But the most powerful revelation from the series—which ultimately does not arrive at much of a conclusion about the cause of Ames’s death, aside from the likelihood that multiple factors were at play—is the same one revealed in this most recent tweet from Ames’s Twitter account. Several weeks before her death, Ames expressed to others that a shoot with Dupree had gone too far.
The texts said that during the Las Vegas-based shoot she “was looking at the sound guy with ‘help me’ eyes and he was looking back at me with ‘I’m sorry eyes.’” She added, “It felt like rape but I was in a ‘fuck it’ mood and I was just pissed and wanted to get paid for the bullshit I went through.” If she had walked off set, she said in a text, “I wouldn’t have been paid.” She alleged that she went along with an exit interview—a standard industry practice in which a performer typically says on-camera that everything that happened in the shoot was consensual before receiving their paycheck. “I said that everything went fine and I had a good time,” she said in a text. “But I was holding back tears because you don’t get paid if you say you were uncomfortable.”
Last Days of August speaks with sources who were on set that day and allege that Ames was not as bothered by the experience as these texts might suggest. One anonymous source close to the shoot alleged, “There was nothing there that would indicate that there was a problem on her end.” Another source, a photographer who took stills before the scene was shot, told Ronson, “The entire day was kind of played off to me by her as ‘this guy’s annoying,” he said. “That’s a far cry from ‘this guy is violating me.’” That said, the photographer was out of the room for 30-40 minutes, according to Ronson, and could have missed something.
In the end, an anonymous source showed the footage of the shoot in question to Last Days of August producer Lina Misitzis. “The sex looks violent,” she said of what she was shown. “[Dupree] pulls her hair hard, so hard that you can see her scalp.” Misitzis is unable to confirm that Ames looked at a crew member with “‘help me’ eyes” during filming, and she notes that Ames only spit in Dupree’s face after he asks her to. But Misitzis corroborates much of the physical details of Ames’s allegation, including that Ames was pushed onto a table. “I’ve seen dozens of other male performers pull similar moves,” said Misitzis, “but they all seem to have a sense of affection and intuition that Markus lacked that day.”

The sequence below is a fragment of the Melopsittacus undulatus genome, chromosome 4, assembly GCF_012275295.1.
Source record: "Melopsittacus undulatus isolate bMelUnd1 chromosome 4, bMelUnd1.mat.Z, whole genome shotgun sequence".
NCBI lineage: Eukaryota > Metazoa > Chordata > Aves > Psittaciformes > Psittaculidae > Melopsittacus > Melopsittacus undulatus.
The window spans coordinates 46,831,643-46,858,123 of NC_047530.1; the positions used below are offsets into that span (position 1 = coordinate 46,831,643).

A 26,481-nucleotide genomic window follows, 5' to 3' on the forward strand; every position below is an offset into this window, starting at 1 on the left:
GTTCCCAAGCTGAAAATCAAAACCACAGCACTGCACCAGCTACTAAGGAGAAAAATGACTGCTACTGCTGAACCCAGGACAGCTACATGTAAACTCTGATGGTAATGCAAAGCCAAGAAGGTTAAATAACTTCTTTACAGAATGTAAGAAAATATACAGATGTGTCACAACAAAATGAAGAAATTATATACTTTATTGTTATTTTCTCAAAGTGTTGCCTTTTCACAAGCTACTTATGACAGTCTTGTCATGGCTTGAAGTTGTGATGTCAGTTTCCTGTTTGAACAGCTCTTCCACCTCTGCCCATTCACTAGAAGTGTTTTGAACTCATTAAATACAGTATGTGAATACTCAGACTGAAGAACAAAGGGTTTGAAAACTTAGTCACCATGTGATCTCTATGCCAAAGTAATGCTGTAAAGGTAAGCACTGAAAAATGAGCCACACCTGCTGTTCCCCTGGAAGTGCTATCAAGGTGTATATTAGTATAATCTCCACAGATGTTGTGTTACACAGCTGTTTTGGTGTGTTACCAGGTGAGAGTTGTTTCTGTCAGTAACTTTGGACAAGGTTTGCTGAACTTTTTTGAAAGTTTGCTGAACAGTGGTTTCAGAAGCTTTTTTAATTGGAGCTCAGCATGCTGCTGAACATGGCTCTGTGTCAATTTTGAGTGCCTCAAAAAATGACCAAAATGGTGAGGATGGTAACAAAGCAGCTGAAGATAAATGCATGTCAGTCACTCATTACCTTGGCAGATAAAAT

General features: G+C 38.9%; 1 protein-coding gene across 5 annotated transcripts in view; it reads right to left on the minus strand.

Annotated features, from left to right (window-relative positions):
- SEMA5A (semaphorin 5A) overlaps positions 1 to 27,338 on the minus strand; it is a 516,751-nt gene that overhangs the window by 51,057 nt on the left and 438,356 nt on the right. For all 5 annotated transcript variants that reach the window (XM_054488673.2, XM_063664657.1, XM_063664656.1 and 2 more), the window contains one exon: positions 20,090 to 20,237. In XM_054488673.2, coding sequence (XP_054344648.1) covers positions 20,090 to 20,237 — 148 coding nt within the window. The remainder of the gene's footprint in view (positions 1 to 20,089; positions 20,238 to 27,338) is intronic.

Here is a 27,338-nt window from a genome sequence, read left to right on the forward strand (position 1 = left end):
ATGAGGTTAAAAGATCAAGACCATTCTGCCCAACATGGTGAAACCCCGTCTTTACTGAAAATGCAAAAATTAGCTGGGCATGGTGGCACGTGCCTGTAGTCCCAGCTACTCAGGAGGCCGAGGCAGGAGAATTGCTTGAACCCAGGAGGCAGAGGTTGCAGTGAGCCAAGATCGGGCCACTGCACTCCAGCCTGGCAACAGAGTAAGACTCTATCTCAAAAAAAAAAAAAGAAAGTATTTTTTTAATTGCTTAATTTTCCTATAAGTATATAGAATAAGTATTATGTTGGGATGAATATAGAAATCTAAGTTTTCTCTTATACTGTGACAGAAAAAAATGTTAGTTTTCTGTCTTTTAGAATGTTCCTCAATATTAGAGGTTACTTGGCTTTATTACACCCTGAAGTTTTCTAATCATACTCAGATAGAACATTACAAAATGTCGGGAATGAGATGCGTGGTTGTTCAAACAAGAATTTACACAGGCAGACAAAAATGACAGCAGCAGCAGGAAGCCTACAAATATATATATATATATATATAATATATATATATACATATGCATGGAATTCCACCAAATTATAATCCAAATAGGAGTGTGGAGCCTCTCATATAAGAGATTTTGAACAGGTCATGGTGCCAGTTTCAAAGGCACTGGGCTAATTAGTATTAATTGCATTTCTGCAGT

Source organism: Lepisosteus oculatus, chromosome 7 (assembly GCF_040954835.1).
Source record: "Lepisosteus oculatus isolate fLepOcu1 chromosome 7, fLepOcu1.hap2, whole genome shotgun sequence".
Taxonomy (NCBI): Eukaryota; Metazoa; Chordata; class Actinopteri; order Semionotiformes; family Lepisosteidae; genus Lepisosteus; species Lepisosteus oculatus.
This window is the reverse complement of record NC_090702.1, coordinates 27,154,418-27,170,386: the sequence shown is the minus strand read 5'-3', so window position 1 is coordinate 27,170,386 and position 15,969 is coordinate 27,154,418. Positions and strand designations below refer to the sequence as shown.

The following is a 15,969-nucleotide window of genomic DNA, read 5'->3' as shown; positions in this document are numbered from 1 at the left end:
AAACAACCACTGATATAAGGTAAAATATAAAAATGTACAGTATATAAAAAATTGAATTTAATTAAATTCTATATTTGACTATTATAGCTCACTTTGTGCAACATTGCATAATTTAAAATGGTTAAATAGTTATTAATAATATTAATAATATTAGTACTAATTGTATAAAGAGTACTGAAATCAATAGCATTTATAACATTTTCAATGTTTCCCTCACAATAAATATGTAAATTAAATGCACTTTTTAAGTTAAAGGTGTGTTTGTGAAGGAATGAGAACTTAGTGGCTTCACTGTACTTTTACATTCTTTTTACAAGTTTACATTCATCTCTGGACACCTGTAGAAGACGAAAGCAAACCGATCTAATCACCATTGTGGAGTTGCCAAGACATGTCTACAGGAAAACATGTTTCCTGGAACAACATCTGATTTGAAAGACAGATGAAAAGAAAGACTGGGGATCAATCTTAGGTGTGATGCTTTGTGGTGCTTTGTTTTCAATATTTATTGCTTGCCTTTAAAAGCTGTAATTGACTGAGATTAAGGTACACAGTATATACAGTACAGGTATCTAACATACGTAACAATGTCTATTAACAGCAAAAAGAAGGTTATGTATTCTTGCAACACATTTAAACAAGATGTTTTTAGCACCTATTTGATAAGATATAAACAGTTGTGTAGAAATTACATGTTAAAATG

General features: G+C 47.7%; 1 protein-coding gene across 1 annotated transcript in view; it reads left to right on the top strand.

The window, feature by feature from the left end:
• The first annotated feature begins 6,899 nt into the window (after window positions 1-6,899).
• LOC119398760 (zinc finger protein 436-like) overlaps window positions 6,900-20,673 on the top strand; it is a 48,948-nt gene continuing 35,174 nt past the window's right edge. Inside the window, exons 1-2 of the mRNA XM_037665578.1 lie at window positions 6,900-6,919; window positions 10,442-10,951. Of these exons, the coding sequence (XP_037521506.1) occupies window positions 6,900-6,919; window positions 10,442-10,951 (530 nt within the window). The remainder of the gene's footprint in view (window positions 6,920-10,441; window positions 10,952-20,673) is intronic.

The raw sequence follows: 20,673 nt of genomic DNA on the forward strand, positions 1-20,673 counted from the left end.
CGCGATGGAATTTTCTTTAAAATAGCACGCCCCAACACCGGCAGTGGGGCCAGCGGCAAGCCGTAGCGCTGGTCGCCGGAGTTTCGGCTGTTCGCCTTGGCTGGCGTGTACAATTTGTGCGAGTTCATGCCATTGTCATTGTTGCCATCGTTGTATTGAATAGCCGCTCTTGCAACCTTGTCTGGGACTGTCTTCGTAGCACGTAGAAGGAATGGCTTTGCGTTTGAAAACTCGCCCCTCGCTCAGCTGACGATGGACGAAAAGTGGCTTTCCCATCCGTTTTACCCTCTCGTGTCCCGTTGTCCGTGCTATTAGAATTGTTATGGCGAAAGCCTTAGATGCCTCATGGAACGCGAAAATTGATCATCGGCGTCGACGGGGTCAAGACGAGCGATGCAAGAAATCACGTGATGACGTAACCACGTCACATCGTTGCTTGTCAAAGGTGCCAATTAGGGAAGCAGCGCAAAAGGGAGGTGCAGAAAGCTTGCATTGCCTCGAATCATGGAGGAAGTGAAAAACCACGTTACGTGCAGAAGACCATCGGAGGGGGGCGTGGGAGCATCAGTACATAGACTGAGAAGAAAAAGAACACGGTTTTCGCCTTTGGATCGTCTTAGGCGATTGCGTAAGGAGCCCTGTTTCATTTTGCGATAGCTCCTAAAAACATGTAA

The timing of the tweet from Ames’s account—which, again, is managed by Moore, Ames’s husband—is interesting, given that Last Days of August pointedly questions Moore about why he didn’t sooner bring to light Ames’s allegations against Dupree. Why did he instead focus the blame on social media? Moore’s responses are fairly unsatisfactory—and the tweet, particularly given the alarming photos accompanying it, might seem a ploy to take the attention off of a podcast that does not make him look very good at all.
Regardless, the allegations deserve their overdue attention. They are also remarkably reminiscent of past allegations of on-set abuse—and, for that reason, they seem to heavily underscore the need to examine industry shooting practices.
For one, Ames described seizing up during the shoot and “just [wanting] it to be over.” Similarly, Leigh Raven alleged, “I just said to myself, ‘Let’s just get this over with.’” She alleged that she was afraid to speak up because she was surrounded by an all-male crew. (For these reasons, some have suggested that the industry should adopt a policy of having a performer advocate on sets.) Riley Nixon alleged that she didn’t say anything about what she described as excessive roughness because she didn’t “want to make people angry and I need to pay rent.”
In all three cases, the performers alleged that a scene exceeded their boundaries but, for various reasons—whether it was shock, fear, or the need for a paycheck—they did not end the scene.